Tuesday, 2 October 2007

Witch Hunt?

I have a confession to make.

In 1992, whilst doing the evening show on Christmas Eve on Radio City in Liverpool, I put a caller to air claiming it was Santa Claus. It wasn't. It was my Brother in Law... Phil, doing a rather bad impression of an old man with a white beard, carrying lots of presents.

If I was at the BBC right now, I might well have a taxi on its way to take me home... forever!

The "fake callers" scandal goes on.. and on... and on! Today, another incident has come to light! According to the BBC...

"A pre-recorded section of Radio 1's Jo Whiley Show on April 20, 2006 featured a phone competition in which a member of BBC staff posed as a caller from the audience. The incident came to light following the recent publication of further editorial breaches. A number of staff members have been disciplined. We would like to make clear that Jo Whiley was unaware that the caller was not a genuine member of the public. The BBC Trust's Editorial Standards Committee has been informed of this today."

Oh dear. How many more of these are going to rear their heads? I'm sure there are quite a few producers / production assistants who are having sleepless nights at the moment. Fess up and do the right thing, and you might get the "Leona McCambridge" treatment!

She was the unfortunate producer who was at the centre of one of the original "fake caller" scandal on BBC 6Music, having admitted to using production staff to pose as a caller. 6Music Director of Programmes, Ric Blaxill, fell on his sword shortly after Leona was given her marching orders.

So where does this leave us? Is the relationship between a radio station and a listener irrevocably damaged... regardless of station? Does it affect the whole industry in the UK?

One of the real issues is the fine line between creating "radio theatre" and conning the audience. It's probably OK to say "I'm opening the golden envelope now..." when you haven't got an envelope in the studio, let alone a gold one! But asking people to call in without a hope in hell of getting on the air, coz the show's pre-recorded is probably pushing it.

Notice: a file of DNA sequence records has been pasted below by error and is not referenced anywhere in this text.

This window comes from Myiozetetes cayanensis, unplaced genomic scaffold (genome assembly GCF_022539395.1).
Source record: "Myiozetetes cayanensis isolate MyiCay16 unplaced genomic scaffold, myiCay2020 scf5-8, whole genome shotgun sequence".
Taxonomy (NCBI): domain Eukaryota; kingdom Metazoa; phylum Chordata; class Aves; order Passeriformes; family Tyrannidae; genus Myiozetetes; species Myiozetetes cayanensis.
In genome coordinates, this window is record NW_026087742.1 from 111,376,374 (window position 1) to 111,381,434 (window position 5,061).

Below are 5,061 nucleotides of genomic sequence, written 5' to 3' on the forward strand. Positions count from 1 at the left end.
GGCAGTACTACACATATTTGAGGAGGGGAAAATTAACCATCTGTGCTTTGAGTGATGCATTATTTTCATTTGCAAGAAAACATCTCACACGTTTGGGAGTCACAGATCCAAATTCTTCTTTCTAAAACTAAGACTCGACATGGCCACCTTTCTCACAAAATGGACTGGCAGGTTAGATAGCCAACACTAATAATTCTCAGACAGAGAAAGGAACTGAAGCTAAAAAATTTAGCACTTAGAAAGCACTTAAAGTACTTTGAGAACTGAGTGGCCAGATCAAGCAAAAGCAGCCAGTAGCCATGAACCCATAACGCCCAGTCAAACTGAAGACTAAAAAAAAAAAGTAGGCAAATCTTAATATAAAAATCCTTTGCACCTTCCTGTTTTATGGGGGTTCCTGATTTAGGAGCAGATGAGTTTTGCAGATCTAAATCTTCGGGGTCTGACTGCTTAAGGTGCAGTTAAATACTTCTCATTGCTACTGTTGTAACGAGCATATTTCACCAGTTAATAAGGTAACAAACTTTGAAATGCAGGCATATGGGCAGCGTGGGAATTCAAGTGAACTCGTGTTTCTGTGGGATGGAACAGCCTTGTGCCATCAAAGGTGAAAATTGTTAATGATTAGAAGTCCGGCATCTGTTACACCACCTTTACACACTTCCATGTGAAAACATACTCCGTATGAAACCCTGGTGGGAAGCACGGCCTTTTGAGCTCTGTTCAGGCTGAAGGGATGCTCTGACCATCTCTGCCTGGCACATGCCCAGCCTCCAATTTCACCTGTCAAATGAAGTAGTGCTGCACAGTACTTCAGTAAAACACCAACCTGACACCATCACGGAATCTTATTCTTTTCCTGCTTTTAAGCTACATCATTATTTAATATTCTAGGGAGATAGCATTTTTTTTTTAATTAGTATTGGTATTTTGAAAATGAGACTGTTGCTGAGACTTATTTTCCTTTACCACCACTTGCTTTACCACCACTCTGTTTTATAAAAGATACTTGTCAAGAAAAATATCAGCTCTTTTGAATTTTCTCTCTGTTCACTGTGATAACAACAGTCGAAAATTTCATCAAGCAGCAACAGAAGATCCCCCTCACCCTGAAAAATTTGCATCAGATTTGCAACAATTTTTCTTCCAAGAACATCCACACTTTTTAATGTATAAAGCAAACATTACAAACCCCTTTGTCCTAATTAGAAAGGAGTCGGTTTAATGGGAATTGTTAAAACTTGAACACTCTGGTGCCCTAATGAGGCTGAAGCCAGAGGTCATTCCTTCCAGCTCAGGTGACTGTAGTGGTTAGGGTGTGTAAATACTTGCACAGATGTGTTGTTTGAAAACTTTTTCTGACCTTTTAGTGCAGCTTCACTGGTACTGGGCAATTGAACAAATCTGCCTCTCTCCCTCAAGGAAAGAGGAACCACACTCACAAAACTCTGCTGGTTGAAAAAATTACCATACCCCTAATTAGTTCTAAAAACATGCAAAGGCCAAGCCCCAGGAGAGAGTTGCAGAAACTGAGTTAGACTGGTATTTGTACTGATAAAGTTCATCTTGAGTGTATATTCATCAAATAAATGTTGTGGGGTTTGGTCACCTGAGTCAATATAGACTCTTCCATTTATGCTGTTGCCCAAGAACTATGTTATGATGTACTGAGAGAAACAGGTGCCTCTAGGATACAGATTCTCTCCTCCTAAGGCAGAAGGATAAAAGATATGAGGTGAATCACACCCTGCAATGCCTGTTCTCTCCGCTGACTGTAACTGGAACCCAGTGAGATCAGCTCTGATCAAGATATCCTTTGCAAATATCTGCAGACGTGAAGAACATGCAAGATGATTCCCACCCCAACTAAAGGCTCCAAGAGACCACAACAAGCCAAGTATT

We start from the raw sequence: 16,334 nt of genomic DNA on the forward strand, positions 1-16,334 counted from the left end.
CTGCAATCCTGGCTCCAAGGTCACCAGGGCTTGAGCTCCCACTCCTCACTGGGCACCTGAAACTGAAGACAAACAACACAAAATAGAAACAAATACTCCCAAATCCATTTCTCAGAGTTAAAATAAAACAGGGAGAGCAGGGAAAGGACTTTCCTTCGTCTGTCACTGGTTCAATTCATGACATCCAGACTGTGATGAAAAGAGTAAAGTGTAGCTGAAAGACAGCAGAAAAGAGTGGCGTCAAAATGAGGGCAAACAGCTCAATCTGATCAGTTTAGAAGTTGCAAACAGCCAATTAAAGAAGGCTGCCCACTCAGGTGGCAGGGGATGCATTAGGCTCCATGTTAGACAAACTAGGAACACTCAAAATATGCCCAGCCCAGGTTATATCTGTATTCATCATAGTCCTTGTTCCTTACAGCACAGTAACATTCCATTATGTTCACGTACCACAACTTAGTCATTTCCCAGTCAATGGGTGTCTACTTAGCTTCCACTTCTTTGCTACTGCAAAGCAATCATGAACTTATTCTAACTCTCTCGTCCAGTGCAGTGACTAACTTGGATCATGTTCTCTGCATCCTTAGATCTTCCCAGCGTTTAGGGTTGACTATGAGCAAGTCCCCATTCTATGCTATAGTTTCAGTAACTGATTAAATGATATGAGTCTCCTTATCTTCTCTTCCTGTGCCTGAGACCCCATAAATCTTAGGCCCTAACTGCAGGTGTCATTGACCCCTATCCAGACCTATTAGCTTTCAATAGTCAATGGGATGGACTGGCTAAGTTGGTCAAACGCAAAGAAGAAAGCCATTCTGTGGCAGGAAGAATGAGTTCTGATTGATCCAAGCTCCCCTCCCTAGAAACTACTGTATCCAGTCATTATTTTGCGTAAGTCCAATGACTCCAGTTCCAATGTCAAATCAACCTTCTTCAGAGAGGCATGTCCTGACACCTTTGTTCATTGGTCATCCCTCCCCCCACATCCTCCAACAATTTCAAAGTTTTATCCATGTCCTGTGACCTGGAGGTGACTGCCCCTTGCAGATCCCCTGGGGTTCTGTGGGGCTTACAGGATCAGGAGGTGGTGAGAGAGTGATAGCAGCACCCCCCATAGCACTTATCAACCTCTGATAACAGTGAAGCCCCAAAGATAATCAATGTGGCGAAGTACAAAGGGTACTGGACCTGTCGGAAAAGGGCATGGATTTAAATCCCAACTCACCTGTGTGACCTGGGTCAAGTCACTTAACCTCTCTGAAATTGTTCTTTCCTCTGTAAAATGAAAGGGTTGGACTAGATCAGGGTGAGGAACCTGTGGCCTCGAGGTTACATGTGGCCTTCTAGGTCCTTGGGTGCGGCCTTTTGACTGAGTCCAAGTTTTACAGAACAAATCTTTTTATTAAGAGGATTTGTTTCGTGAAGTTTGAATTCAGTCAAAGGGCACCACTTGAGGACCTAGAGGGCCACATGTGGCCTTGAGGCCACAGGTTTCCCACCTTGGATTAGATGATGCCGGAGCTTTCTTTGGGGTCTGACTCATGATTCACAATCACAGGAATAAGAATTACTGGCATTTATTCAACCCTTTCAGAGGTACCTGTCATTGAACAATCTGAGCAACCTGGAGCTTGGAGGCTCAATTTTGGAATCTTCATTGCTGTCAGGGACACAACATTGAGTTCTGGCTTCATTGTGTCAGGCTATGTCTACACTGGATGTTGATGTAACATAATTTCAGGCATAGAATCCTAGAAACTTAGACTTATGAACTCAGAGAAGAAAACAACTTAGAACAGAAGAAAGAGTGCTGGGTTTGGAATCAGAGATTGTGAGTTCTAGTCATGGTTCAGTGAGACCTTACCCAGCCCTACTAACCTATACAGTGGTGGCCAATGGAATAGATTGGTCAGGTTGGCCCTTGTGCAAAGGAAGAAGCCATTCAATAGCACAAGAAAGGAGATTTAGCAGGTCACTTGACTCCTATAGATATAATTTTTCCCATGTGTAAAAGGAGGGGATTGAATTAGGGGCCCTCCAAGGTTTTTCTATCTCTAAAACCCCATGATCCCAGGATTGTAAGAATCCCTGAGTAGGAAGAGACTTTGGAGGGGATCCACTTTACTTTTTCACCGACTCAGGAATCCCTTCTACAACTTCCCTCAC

So where is the line?

If you record a session on a Friday, and go on the air on Saturday morning and say... "we've got Band X live in the studio to play us some songs" and present them 'as live'... is that conning the audience? Having the band there live is infinitely more preferable than saying "we recorded this yesterday". But is it conning the audience?

But where does this end? If you record a call and edit it a bit before putting it on air.... is that also unfair?

Personally, I think a degree of theatre is OK. When you're actively involved in deception (i.e. call now to win) knowing that the audience are being taken for a ride, then you probably need to ask yourself 'why?'.

It's fair to say that these "smoke and mirror" tactics have been going on for as long as radio itself, not only in the BBC, but in commercial radio too. Because of the BBC's status and responsibility, it's having to air it's dirty laundry in public... but I'm sure the editorial guidelines within most commercial groups are being tightened up as we speak.

I bumped into Jenny Abramsky (BBC Audio and Music supremo) at a radio conference in Oslo recently and we talked about the current spate of BBC confessions. I admit to feeling rather bad for her at the moment, as she's no doubt going to face some awkward questions about the editorial integrity of the networks, and it's not really her fault!

So what's the solution? I believe this current witch-hunt within the BBC is counter productive. It continues to undermine the trust between listener and broadcaster. We know that quite a but of this stuff has gone on... do we need every instance to be trawled over? I think enough is enough. Let's call time on this. You can be sure that the BBC is having to be 'whiter than white' from now on and I'm certain lessons have been learnt.

And the commercial sector can be glad that the spotlight has not shone in its direction with the same ferocity.

Most radio stations, BBC or commercial, have probably not been involved seriously dodgy practises... but you can bet that any producer will think twice about calling a mate to help out on a pre-record now!

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